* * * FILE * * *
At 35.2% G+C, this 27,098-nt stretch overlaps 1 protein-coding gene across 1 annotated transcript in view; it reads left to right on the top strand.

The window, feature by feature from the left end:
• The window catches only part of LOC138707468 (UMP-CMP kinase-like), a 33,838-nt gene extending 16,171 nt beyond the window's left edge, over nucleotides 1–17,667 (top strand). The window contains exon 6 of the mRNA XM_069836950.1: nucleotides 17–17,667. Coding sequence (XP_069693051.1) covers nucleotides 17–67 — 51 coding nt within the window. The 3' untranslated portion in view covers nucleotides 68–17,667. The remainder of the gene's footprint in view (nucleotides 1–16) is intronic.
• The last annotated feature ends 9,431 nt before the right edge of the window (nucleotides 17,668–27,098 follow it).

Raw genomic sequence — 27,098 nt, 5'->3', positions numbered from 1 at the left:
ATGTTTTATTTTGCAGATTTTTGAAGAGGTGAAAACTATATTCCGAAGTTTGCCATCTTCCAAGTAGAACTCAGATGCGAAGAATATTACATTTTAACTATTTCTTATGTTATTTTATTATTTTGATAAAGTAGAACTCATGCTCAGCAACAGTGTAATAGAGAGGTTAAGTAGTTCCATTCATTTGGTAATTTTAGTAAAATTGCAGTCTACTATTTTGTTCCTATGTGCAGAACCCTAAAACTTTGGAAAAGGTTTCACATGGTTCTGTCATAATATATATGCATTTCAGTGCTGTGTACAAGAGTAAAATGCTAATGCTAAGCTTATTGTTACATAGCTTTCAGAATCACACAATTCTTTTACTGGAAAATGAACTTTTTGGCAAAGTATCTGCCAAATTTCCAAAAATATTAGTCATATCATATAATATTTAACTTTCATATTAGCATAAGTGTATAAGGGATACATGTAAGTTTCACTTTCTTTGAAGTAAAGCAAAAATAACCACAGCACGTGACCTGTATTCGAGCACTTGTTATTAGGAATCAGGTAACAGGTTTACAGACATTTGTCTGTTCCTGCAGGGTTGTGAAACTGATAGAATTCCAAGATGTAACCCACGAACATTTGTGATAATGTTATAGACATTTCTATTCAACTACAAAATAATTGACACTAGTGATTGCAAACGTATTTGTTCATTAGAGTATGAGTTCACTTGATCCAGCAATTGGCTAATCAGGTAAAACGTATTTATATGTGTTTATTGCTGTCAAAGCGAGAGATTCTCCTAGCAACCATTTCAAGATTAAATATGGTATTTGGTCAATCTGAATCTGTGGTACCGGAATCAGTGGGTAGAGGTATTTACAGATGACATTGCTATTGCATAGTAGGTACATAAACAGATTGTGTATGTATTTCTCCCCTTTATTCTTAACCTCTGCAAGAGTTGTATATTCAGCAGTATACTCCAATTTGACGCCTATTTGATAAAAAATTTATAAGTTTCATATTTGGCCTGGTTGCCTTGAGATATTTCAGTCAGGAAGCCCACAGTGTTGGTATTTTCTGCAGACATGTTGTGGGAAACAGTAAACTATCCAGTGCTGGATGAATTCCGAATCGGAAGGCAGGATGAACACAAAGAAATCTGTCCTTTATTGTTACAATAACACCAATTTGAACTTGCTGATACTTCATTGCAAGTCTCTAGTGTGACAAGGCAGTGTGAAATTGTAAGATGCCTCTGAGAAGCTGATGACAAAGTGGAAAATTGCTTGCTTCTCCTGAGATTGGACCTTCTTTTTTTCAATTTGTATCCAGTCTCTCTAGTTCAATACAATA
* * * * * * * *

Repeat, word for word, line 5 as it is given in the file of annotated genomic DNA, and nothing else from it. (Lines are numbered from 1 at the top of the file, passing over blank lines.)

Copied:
Raw genomic sequence — 27,098 nt, 5'->3', positions numbered from 1 at the left: